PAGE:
Bella Luna Sailing Sabbatical with the Edwards Family – Sail+Leisure
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Bella Luna Sailing Sabbatical

by Ingrid Hale
Bella Luna

I think many yachtsmen dream of the cruising lifestyle or at least of buying a boat to fulfil that dream. We didn’t have the boat, but our family was super-keen to sail into the sunset.
This is how we got hooked… with Bella Luna
By William Edwards

A decision and a Big Red Boat

Being in Cape Town while my Dad had heart surgery made me think about how fragile and short our existence on this planet is. It was the catalyst for the start of our journey towards realising that sailing dream. I went down to the Royal Cape Yacht Club marina, started asking about boats for sale, and eventually came across a big red ketch that had been converted into a sloop.
The owner had cut away the mizzen, insisting that it kept sweeping his guests off the aft deck and into the ocean! The ketch had a lot of good qualities but looks were certainly not one of them.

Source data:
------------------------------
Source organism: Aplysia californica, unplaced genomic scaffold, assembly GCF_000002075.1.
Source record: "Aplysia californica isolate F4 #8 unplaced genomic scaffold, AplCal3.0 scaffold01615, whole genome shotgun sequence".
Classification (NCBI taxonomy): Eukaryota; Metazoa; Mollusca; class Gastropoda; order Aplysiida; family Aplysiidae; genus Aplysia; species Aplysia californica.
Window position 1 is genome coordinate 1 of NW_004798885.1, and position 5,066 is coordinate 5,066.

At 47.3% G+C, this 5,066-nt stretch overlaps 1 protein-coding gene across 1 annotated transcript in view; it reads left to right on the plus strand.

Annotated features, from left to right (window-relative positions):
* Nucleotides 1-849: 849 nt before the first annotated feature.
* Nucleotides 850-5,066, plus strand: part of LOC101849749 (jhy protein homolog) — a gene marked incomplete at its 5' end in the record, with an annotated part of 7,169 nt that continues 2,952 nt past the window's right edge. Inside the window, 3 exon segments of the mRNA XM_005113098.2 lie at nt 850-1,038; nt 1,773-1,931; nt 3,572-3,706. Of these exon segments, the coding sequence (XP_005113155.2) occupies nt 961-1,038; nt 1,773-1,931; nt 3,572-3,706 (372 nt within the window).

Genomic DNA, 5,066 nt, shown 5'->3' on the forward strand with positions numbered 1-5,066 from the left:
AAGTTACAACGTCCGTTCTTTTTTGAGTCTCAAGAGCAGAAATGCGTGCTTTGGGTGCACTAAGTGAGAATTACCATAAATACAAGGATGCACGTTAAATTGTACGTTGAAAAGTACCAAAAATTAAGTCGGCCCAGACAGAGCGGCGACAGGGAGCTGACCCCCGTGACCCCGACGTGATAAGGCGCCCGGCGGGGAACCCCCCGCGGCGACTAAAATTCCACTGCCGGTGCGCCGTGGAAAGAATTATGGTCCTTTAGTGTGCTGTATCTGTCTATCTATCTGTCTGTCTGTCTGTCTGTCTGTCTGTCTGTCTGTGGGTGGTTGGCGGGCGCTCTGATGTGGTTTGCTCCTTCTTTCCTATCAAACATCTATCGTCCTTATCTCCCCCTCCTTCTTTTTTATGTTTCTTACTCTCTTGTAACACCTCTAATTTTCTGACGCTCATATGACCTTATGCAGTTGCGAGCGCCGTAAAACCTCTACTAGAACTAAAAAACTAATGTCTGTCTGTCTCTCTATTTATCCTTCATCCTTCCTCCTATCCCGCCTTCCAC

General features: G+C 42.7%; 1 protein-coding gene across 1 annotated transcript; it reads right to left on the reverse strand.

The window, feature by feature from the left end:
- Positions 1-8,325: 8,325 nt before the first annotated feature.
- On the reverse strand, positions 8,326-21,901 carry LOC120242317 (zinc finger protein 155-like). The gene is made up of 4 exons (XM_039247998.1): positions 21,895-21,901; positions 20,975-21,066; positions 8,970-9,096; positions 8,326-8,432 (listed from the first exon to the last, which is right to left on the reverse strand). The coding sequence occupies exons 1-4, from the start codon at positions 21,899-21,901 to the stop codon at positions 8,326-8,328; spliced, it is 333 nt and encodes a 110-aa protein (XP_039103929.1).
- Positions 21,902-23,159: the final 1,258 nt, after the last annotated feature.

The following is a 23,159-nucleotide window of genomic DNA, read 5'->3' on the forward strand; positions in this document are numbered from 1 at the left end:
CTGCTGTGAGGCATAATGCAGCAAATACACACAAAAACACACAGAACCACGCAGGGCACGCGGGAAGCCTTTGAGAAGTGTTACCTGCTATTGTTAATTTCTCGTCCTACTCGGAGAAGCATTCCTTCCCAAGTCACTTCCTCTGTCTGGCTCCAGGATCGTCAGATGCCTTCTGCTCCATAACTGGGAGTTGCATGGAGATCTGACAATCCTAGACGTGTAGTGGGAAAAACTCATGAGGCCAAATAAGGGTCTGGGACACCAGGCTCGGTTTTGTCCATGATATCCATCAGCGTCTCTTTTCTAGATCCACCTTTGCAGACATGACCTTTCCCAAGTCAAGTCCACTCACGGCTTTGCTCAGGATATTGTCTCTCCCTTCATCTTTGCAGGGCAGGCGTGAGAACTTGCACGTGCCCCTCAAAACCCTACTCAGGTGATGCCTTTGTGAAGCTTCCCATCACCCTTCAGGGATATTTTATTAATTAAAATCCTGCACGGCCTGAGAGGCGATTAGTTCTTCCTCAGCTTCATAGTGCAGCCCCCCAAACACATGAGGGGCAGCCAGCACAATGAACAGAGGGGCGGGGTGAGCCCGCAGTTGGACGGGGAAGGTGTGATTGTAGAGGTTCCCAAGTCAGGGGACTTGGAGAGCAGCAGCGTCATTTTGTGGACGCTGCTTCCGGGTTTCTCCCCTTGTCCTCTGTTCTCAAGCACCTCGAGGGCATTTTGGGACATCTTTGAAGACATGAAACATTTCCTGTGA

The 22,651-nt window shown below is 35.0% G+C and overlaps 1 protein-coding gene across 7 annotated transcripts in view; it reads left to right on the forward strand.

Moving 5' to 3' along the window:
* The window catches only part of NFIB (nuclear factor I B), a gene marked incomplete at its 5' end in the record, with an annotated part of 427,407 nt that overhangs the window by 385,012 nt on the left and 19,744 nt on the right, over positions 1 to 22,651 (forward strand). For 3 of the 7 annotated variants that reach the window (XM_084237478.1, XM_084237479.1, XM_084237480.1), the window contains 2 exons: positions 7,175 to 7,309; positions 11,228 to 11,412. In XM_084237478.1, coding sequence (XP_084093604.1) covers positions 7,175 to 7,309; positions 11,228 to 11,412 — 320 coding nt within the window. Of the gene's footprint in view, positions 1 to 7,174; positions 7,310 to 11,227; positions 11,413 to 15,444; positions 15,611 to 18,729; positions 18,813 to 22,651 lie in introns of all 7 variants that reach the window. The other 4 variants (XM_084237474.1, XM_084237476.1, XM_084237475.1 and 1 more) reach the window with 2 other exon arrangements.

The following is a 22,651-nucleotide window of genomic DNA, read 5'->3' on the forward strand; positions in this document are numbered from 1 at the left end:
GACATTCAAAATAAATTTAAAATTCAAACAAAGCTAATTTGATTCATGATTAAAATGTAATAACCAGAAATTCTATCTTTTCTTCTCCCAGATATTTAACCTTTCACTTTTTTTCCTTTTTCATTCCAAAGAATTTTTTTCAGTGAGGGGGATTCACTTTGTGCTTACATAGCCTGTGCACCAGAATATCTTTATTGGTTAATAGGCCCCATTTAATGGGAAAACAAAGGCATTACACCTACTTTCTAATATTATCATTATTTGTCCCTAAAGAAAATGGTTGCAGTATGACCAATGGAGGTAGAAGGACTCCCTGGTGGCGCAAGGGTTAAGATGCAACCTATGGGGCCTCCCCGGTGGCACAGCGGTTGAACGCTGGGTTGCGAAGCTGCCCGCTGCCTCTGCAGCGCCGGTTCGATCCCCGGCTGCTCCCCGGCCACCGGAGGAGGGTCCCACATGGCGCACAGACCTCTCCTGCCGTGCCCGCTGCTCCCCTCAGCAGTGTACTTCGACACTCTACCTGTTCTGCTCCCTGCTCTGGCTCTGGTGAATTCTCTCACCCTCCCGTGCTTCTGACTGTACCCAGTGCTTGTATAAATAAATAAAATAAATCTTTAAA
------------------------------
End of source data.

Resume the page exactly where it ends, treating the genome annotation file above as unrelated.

I returned home to Knysna to make a final decision and I called my great friend, Hylton Hale, who happened to be on the dock looking at Big Red at that time. When I told him I was going to buy the big red boat in front of him, he only just managed to stop himself from falling into the marina. It took some time for him to regain his composure and give me his opinion. With that, we bought the boat.

My friend Colin Whitehead offered to join us as most of the crew had never sailed before. We set off straight into a 35-knot
southeaster with the sea pouring into the cabin. Luckily the Perkins 120-horsepower engine pushed us straight into the teeth of the gale and the big seas. Once we were around Cape Agulhas things calmed down. We turned the engine off and sailed for most of the day in a light to moderate southerly. As the sun set the wind dropped, and I went down to start the motor only to discover that we had a dead short. Colin and I spent most of the night swapping and reconnecting batteries, and hitting the engine with a selection of tools.

Eventually we gave up and spent the night bobbing around in the mist rather close to shore which required us to deploy the anchor. We had just reached the point of finalising who would be eaten first when I decided to have a last go at the engine. I gave the starter motor a smart crack and she started to the sound of loud cheers.

We arrived at the entrance to the Knysna Heads the following morning and it was a great feeling to be bringing Big Red into the Lagoon. My wife Lucinda was waiting on the dock and shouted, ‘My ship has come home.’ We trucked Big Red to our farm. It took two days to remove the ugly bits and five years to transform her into the handsome Bella Luna she is today. Many thanks to Neville Smith, who is an incredible shipwright.